From Peppa to Paw Patrol and Beyond

From Peppa to Paw Patrol and Beyond

I tried to keep my children away from screens as much as possible for their first eighteen months or so (more successfully with the first than with the second). Since then we’ve been moving through a series of stages, each with its own unique highs and lows.

The Peppa Pig stage

This is often the first programme kids get properly addicted to. I remember visiting a friend before I had children. Her eighteen-month-old was sitting on the sofa watching Peppa Pig. When an episode finished, she stood up and did a little dance to the theme tune and then sat down to watch another. A couple of years later, another friend visited me with her son, and our two-year-old boys bonded over Mr Bull digging up the road. ‘Mr Bull,’ they said to one another, faces serious. ‘Dig up the road!’ I’m in the thick of the Peppa Pig stage right now with my two-year-old daughter. She even calls me and my husband Mummy Pig and Daddy Pig. Seriously.

The Fireman Sam stage

This was a long one for my son. We had Jupiter and Venus toys, my husband did a great line in Elvis and Station Officer Steele impressions and we read those terrible books that are based on episodes over and over again. We asked ourselves why there were so many fires in Pontypandy despite a population of about twenty and we pondered over the likelihood of Fireman Sam being Norman’s secret father. But I’d forgotten, until we got the toys out again for my daughter last weekend, how stressful it is when your child shouts out ‘Mummy, there’s a fire!’ fifteen times a day.

The Paw Patrol stage

Every time my son starts a new stage, I think I’ll never get to know these new characters’ names. I remember thinking that about Paw Patrol. And yet how can it be that there was a time when I didn’t know Chase, Marshall and co as if they were real people in my actual life? And oh, the merchandise! We’ve got a Paw Patrol blanket, a pencil case and notebook, even shoes. We’ve passed this one now, and I’m not sorry, but the hangover from it is that if my son wants us in the night, he still shouts ‘Mummy and Daddy to the lookout!’

The Transformers: Rescue Bots stage

From here, things get a bit hazy for me, because I finally realised that while he was watching TV, my son had no idea what was going on around him, which meant I didn’t have to watch it too. So while my daughter napped and my son watched episodes of Transformers, I loaded the dishwasher or sent some emails or even read a book. I didn’t much like what I saw of Rescue Bots, but I did like the transforming my son did as a result. ‘Do you want to see my forms?’ he’d ask, face very serious. Then he’d move his limbs to turn into a helicopter, or a boat, or a truck.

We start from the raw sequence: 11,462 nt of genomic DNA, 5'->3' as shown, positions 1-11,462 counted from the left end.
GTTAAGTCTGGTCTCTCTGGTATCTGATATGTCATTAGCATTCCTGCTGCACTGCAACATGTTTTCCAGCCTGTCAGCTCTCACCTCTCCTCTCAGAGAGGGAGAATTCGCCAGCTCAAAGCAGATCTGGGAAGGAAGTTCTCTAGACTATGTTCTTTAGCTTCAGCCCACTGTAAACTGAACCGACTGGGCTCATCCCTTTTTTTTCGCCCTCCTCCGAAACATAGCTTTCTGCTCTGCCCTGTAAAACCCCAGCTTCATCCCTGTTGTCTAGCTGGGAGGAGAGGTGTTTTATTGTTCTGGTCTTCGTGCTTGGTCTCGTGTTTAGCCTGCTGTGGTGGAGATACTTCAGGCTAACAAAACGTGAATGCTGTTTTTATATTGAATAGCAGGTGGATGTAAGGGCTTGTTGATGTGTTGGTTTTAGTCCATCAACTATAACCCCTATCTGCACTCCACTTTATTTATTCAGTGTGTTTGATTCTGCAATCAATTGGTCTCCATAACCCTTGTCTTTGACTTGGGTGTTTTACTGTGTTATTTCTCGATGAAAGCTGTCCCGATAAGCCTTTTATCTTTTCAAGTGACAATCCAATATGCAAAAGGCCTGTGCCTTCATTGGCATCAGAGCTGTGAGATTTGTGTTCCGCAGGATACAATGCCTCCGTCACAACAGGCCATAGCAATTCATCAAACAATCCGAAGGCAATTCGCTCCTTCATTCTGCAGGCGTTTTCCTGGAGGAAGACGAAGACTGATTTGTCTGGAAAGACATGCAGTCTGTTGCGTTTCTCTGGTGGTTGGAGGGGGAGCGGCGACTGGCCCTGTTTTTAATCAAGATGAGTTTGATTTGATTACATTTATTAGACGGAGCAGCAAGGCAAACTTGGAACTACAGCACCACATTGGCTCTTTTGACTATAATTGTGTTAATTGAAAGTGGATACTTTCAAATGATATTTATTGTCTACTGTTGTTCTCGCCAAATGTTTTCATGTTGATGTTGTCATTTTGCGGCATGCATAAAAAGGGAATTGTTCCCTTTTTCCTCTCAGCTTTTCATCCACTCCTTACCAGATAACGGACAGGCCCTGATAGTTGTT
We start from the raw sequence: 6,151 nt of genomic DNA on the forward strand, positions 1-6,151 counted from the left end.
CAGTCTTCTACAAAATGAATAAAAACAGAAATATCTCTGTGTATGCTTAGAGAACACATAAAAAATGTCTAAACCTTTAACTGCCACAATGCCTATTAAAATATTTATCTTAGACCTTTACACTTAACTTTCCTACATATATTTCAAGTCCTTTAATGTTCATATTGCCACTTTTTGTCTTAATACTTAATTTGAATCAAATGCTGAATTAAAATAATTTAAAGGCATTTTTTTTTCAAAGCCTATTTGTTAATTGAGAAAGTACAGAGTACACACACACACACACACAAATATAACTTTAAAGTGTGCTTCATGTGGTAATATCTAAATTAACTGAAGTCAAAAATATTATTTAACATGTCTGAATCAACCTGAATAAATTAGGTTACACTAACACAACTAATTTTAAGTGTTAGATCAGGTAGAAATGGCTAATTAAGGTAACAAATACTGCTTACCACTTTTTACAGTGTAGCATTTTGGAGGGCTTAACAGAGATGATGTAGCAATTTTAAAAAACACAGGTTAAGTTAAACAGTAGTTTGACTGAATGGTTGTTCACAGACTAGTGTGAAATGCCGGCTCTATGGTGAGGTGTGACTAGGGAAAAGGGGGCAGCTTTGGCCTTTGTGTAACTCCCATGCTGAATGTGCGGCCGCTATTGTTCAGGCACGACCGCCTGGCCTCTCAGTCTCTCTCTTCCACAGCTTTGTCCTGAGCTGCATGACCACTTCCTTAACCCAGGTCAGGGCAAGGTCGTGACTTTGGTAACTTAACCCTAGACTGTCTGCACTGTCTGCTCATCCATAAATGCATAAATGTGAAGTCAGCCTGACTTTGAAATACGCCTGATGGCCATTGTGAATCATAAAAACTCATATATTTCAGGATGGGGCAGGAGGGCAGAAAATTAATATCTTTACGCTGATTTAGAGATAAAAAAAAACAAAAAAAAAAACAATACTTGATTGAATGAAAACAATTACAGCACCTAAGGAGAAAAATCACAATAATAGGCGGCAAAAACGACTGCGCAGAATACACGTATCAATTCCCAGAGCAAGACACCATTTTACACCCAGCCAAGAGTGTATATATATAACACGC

The My Little Pony stage

This one came out of nowhere. On my son’s fourth birthday, he asked to go to the cinema. I showed him trailers of the two kids’ films that were showing, and he chose My Little Pony: The Movie. He watched it, transfixed, and when I later found episodes on Netflix, I thought he’d explode with excitement. For my part, I was ecstatic that he was going against gender norms, while he yabbered on about Twilight Sparkle and Princess Celestia to anyone who would listen (and, often, anyone who wouldn’t).

Recently, My Little Pony has fallen out of favour, but we haven’t found our new stage yet. With my son, we’re watching a bit of Storybots, a bit of The Magic School Bus, a bit of Care Bears. With my daughter, it’s all about Peppa. I wonder whether her stages will be the same as his. I know they must vary massively from household to household (we watch mostly Netflix, for example, and I’ve never once seen CBeebies), but I don’t know about from child to child. I’m half dreading and half looking forward to finding out.

Laura Pearson

Laura is a writer who lives in Leicestershire with her husband and their two children. When she’s not writing or reading, she can usually be found trying to get her son to put his shoes on, encouraging her daughter to sleep past 5am or moving small items from one room to another. You can follow her on Twitter and on her blog about getting cancer when she was pregnant.

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